Washington DC (SPX) Nov 03, 2010
The National Space Society will hold a press conference Thursday, November 4 at the National Press Club to reveal one of the first initiatives ever undertaken by a non-profit American organization and a former head of state. That initiative pairs India's eleventh President, Dr. A.P.J. Kalam with America's National Space Society. Its name? The Kalam-NSS Energy Initiative.
The Kalam-NSS Energy Initiative's goals? To solve the global energy crisis. To solve the global carbon crisis. And to solve America's next generation jobs crisis. How? By harvesting solar power in space.
World electricity demand by the year 2035 is projected to increase by 87%. Renewable power generation systems (water, wind, solar, geothermal, etc.) will only meet 23% of that demand. According to Dr. A.P.J. Kalam, "By 2050, even if we use every available energy resource we have: clean and dirty, conventional and alternative, solar, wind, geothermal, nuclear, coal, oil, and gas, the world will fall short of the energy we need."
He adds that, "There is an answer... an energy source that produces no carbon emissions, an energy source that can reach to most distant villages of the world, and an energy source that can turn both countries into net energy and technology exporters."
It's space solar power.
Dr. T.K. Alex, Director of the Indian Space Research Organization (ISRO) Satellite Centre, Bangalore, and leader of the Chandrayan-1 project that discovered water on the moon, and John Mankins, a 25-year NASA veteran considered the world's leading authority on space solar power, will give the details via electronic feed, and National Space Society CEO Mark Hopkins will explain in person at the November 4th press conference.
Energy and India are hot topics. President Barack Obama is meeting with Indian Prime Minister Manmohan Singh November 7th and 8th. The two are committed to joint research and development on energy issues.
The National Space Society and former Indian President Dr. Kalam believe that Obama and Prime Minister Singh should adopt space solar power as one long-term answer to their nations' needs.
To that end, the next step in the Kalam-NSS Energy Initiative will be a National Space Society joint Indian-American conference on space solar power at the Von Braun Center in Huntsville, Alabama, May 18-22.
Space solar power has the potential to reverse America's half a trillion dollar a year balance of payments deficit and to generate a new generation of American jobs. Why? Space solar power is a source whose basic technology is already here.
The United States has been harvesting solar power in space and transmitting it to earth since 1962, when Telstar, the first commercial satellite, went up. That satellite, Telstar, looked like a beach ball encrusted with square medallions.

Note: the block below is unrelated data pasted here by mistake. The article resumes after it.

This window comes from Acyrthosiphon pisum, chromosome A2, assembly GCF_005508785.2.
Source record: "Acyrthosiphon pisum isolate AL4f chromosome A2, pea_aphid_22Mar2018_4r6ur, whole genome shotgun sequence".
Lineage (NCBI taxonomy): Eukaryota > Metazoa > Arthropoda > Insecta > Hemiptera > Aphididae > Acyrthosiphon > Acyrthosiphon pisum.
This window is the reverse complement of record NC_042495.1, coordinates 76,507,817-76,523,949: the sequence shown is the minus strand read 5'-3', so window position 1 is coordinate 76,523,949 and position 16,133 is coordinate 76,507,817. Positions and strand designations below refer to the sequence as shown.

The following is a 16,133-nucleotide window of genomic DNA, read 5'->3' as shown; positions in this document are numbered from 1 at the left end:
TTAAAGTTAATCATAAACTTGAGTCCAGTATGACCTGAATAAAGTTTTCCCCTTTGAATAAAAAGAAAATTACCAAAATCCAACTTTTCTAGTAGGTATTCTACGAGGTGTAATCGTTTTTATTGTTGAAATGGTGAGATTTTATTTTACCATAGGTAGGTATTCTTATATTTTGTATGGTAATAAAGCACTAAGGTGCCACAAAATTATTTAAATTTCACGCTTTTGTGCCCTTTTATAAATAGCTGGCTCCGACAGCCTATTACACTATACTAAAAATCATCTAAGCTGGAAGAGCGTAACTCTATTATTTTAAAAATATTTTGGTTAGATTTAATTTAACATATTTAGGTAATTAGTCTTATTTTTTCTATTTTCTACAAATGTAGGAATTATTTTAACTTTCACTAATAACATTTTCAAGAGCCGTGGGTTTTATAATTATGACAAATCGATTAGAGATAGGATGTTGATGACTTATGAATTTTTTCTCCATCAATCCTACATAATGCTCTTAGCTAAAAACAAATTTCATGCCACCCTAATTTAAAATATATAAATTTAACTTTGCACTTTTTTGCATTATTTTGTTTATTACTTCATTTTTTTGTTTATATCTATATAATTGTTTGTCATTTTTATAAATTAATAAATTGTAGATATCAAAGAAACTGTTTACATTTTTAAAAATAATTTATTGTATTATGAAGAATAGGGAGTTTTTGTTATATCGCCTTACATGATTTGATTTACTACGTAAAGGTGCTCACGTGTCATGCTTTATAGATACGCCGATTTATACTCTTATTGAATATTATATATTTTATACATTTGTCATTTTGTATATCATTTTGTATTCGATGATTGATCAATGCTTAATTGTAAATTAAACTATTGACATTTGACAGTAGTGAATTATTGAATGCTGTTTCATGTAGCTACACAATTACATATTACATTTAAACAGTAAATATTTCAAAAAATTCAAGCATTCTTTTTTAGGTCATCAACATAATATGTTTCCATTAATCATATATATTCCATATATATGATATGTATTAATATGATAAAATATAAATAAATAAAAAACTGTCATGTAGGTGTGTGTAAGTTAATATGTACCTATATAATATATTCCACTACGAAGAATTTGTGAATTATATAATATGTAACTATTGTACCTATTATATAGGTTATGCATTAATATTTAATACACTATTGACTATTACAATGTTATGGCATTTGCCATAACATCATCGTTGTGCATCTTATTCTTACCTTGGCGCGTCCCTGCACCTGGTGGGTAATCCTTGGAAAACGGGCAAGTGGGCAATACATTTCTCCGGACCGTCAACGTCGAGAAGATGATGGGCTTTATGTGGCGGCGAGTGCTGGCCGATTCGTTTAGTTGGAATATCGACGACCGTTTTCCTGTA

The medallions were photovoltaic panels. And India has been harvesting solar energy in space since 1975, when its first satellite, Aryabhata A, went into orbit.
Every square centimeter of Aryabhata's exterior was tiled with solar panels. Today harvesting energy in space and transmitting it to earth is a quarter of a trillion dollar industry...the commercial satellite business.
You use solar energy harvested in space when you watch soccer games from other continents, when you tune into satellite TV or satellite radio, when you use the Global Positioning System (GPS), when you consult the pictures in Google Earth and when you use your cell phone.
Mark Hopkins, the CEO of the National Space Society, says, "The Kalam-NSS initiative is a transformative idea that can upshift the US and Indian economies by meeting the urgent global need for a scalable, carbon-neutral, green, 24-hr renewable power source. It is a game-changing technology that addresses energy security, sustainable development, climate change, and multinational cooperation."
Concludes Dr. A.P.J. Kalam, "I am convinced that harvesting solar power in space can bring India and United States of America together in whole new ways. And I am certain that harvesting solar power in space can upgrade the living standard of the human race."
Dr. T. K. Alex, who will be available to answer questions at this press conference, is the Director of the Indian Space Research Organization (ISRO) Satellite Centre, Bangalore. He led the Chandrayaan-1 project, the first Indian mission to the Moon, which resulted in the discovery of water on Moon's surface.
Now he is guiding and directing the development of Chandrayaan-2 and sixteen new Indian satellites. John Mankins, who will also be available, is a 25-year NASA veteran who ran NASA's most recent multi-million dollar study of space solar power.
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